7. Ancient Citizen

    Ancient Citizen

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    http://www.worldstopexports.com/irelands-top-import-partners/

    Ireland has $135 billion dollars of worldwide trade, (my apologies, the 18.2 should be in dollars), of which the UK,
    its second largest market after the US, receives the above amount.
    Why would British ports lose this trade to Europe?
    Irish exports to Belgium, France etc; I would have thought would be sent to Antwerp or Cherbourg anyway.
     
  8. Damocles

    Damocles

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    There's a bad argument in here.

    Peace has broken out almost entirely across the human race. This is because economies have changed and are now intricately connected to each other.

    Almost every war in history was ultimately for resources. When it is cheaper for a nation to buy resources than to invade and own them, they do that instead.

    The EU had very little to do with European peace. Trading unions, which the EU is an example of, is why peace has lasted. That's not quite the same thing but easily confused.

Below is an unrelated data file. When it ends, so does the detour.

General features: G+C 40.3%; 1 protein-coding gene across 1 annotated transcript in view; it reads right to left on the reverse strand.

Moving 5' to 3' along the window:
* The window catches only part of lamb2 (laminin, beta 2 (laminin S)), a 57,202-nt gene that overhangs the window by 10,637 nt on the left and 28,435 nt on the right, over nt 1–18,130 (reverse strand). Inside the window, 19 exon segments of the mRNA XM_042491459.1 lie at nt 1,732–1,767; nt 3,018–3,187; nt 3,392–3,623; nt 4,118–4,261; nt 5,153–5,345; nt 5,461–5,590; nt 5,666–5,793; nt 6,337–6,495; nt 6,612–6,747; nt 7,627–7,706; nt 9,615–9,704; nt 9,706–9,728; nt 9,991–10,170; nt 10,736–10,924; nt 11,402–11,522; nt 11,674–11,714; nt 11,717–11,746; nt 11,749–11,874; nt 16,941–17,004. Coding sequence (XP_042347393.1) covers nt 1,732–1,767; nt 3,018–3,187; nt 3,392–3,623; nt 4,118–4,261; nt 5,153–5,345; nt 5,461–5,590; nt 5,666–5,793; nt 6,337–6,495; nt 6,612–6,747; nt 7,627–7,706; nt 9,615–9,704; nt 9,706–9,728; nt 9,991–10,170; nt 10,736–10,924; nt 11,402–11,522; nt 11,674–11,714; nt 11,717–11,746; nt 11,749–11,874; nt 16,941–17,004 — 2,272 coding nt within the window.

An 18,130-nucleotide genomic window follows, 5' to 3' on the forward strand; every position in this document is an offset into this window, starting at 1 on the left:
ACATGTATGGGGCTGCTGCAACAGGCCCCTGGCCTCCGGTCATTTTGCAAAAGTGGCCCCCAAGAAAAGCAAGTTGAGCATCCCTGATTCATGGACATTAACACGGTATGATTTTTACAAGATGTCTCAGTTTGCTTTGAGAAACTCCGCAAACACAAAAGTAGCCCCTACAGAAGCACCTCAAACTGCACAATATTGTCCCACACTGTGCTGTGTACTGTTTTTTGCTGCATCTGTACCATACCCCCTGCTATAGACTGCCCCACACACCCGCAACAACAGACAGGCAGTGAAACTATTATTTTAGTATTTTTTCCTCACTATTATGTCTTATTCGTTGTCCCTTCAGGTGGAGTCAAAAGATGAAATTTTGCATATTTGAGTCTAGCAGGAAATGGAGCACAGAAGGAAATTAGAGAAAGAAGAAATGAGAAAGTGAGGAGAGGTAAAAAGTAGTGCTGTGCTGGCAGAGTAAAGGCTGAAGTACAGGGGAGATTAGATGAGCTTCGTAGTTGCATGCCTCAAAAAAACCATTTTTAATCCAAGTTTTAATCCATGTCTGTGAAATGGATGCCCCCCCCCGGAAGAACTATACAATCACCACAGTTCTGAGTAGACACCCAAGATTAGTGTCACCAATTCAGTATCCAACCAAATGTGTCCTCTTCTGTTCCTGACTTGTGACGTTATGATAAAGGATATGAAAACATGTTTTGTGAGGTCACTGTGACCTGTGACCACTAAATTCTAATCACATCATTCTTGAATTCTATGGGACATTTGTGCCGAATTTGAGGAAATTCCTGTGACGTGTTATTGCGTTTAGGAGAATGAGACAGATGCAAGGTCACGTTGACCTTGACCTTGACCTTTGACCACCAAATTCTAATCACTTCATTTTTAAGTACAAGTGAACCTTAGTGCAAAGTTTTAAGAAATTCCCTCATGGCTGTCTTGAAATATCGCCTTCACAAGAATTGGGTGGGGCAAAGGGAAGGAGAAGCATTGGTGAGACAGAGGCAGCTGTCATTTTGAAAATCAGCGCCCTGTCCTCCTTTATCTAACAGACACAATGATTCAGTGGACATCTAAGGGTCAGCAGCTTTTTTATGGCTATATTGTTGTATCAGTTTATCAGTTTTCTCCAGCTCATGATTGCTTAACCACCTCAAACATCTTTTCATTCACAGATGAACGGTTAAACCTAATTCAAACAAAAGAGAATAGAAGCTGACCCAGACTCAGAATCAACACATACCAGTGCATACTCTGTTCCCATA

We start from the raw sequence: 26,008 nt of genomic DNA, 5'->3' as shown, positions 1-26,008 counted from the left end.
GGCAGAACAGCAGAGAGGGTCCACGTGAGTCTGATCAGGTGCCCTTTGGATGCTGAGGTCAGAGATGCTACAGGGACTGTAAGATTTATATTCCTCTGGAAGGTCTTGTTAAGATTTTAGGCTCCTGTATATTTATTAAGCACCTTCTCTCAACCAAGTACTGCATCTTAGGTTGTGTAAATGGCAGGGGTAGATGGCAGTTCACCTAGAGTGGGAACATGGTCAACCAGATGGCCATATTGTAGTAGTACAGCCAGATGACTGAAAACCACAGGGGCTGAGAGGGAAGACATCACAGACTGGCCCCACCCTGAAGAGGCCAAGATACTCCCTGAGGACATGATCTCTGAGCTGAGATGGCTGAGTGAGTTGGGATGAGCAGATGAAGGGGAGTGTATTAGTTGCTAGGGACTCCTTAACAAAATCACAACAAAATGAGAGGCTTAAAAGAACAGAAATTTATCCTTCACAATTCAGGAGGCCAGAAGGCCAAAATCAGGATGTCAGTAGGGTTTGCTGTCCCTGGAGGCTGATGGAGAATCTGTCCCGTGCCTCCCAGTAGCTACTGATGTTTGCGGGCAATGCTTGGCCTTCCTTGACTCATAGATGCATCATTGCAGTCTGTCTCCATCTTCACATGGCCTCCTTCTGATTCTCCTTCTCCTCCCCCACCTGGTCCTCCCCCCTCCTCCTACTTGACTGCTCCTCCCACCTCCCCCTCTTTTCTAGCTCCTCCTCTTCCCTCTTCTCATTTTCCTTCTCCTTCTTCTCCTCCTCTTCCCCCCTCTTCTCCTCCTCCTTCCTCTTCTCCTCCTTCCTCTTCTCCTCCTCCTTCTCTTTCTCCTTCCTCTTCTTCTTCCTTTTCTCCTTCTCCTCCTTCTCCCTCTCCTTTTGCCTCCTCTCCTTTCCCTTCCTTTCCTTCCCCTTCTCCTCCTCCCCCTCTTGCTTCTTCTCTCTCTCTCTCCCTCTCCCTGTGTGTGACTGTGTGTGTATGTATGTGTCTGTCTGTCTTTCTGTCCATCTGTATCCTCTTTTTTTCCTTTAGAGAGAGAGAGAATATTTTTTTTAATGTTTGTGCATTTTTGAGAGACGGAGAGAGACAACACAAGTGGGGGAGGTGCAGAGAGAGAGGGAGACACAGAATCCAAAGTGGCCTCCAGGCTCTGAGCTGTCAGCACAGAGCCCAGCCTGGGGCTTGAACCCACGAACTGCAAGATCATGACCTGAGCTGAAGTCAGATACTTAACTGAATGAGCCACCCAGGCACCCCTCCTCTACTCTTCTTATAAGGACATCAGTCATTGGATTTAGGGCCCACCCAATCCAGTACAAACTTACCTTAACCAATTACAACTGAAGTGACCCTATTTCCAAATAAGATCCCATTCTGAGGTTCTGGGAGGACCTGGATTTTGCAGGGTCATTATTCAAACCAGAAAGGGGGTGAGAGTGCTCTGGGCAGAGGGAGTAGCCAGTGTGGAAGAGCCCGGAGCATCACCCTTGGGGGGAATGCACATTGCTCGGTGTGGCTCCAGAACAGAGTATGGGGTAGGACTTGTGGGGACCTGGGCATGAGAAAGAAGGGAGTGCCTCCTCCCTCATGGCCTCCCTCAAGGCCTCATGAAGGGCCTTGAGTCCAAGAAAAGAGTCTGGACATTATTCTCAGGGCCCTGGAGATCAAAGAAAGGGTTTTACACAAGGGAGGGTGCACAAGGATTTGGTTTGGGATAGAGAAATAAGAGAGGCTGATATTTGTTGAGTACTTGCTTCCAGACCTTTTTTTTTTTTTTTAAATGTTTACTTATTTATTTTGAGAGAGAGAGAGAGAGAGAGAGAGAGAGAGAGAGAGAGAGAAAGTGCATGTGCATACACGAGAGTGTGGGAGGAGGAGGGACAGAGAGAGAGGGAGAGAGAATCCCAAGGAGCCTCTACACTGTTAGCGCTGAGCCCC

9. dave_blue12

    dave_blue12

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    €53.5 billion of Irish exports are sent via the UK ‘landbridge’ to mainland Europe. The bulk of Irish exports to Europe are sent this way as it is the quickest method.
    If the UK is not in the Customs Union this route to Europe will no longer be viable and hence why the Irish are gearing up for alternatives (see the link I posted earlier)
    This will have a massive impact on our ports but remove a whole bunch of lorries from our roads.
    Less lorries would be nice but the impact on jobs would not.
     
  10. Ancient Citizen

    Ancient Citizen

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    This depends on the agreements, yet to be finalised, between the UK and EU, as avoiding the UK landbridge
    would mean considerable extra costs for Irish exporters, I would imagine, although I wasn't aware that 53 .5 billion
    worth of trade crossed this way. If having to use an alternative method of transportation involves significant cost increases
    to satisfy paperwork, then would the Irish government be happy with that?
    It is not just Britain that would suffer, if costs of exports increase, together with a much larger timescale for delivery,
    Irish exporters would also not be happy about it.